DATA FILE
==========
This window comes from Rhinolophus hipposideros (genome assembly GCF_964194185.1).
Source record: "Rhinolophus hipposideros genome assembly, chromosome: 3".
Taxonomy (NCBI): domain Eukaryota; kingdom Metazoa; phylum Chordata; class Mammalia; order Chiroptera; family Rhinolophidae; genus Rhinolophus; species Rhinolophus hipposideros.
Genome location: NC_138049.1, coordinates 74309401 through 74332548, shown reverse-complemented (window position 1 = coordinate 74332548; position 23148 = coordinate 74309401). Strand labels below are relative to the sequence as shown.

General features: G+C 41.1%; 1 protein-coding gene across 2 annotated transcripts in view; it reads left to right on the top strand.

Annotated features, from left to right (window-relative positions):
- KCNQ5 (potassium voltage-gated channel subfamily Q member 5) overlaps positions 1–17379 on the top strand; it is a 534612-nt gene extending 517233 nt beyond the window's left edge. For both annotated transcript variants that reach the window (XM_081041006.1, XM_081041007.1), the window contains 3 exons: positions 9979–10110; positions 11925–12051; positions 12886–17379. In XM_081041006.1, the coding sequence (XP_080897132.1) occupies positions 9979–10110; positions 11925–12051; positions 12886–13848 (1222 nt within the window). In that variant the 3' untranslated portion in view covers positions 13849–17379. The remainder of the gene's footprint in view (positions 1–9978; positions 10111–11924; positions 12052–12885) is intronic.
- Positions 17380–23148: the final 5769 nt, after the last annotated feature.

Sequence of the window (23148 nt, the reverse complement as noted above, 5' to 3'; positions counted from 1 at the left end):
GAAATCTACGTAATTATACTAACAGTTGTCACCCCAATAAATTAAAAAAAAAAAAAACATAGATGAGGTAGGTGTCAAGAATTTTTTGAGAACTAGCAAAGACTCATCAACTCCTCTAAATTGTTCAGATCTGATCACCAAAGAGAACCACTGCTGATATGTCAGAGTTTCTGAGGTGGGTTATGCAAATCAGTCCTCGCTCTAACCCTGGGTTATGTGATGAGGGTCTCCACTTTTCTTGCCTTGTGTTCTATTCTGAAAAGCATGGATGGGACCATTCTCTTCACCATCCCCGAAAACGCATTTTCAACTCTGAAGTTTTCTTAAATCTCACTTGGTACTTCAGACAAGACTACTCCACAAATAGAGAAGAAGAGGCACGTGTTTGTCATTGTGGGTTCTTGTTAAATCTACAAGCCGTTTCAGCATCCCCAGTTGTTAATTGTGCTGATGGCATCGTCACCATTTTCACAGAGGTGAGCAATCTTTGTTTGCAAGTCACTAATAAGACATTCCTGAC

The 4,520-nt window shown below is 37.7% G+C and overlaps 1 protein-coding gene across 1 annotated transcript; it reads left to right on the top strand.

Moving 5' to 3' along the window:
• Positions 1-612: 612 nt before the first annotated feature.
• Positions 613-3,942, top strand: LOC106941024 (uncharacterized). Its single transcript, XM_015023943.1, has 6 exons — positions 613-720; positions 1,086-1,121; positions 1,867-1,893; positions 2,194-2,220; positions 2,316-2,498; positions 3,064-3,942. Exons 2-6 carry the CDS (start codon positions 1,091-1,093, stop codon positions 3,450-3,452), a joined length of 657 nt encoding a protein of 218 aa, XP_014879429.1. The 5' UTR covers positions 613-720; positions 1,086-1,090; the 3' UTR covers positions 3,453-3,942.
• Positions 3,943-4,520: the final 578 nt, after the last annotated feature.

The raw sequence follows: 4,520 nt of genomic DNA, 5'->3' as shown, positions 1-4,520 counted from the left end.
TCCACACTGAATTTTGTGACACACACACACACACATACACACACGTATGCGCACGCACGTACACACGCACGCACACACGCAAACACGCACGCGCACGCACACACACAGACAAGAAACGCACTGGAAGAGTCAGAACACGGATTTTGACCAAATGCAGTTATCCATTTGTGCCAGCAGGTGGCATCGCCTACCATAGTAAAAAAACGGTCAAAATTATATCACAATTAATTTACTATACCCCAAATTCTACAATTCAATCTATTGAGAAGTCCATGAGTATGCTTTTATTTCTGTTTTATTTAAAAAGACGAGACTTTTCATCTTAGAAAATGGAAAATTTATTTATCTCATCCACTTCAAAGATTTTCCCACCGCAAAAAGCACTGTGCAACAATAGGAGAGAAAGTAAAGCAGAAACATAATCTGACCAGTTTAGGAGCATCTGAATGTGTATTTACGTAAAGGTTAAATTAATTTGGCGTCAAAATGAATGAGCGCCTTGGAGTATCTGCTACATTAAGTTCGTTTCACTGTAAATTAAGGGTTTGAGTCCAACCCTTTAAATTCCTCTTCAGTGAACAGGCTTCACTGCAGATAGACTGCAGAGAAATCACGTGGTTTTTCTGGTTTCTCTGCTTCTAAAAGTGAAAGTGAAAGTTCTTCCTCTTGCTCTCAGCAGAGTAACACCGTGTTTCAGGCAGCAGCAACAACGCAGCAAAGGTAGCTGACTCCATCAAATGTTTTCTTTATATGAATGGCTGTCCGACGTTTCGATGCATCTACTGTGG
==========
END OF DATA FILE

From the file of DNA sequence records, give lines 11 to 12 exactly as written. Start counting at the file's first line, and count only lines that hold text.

The 4,520-nt window shown below is 37.7% G+C and overlaps 1 protein-coding gene across 1 annotated transcript; it reads left to right on the top strand.

Moving 5' to 3' along the window: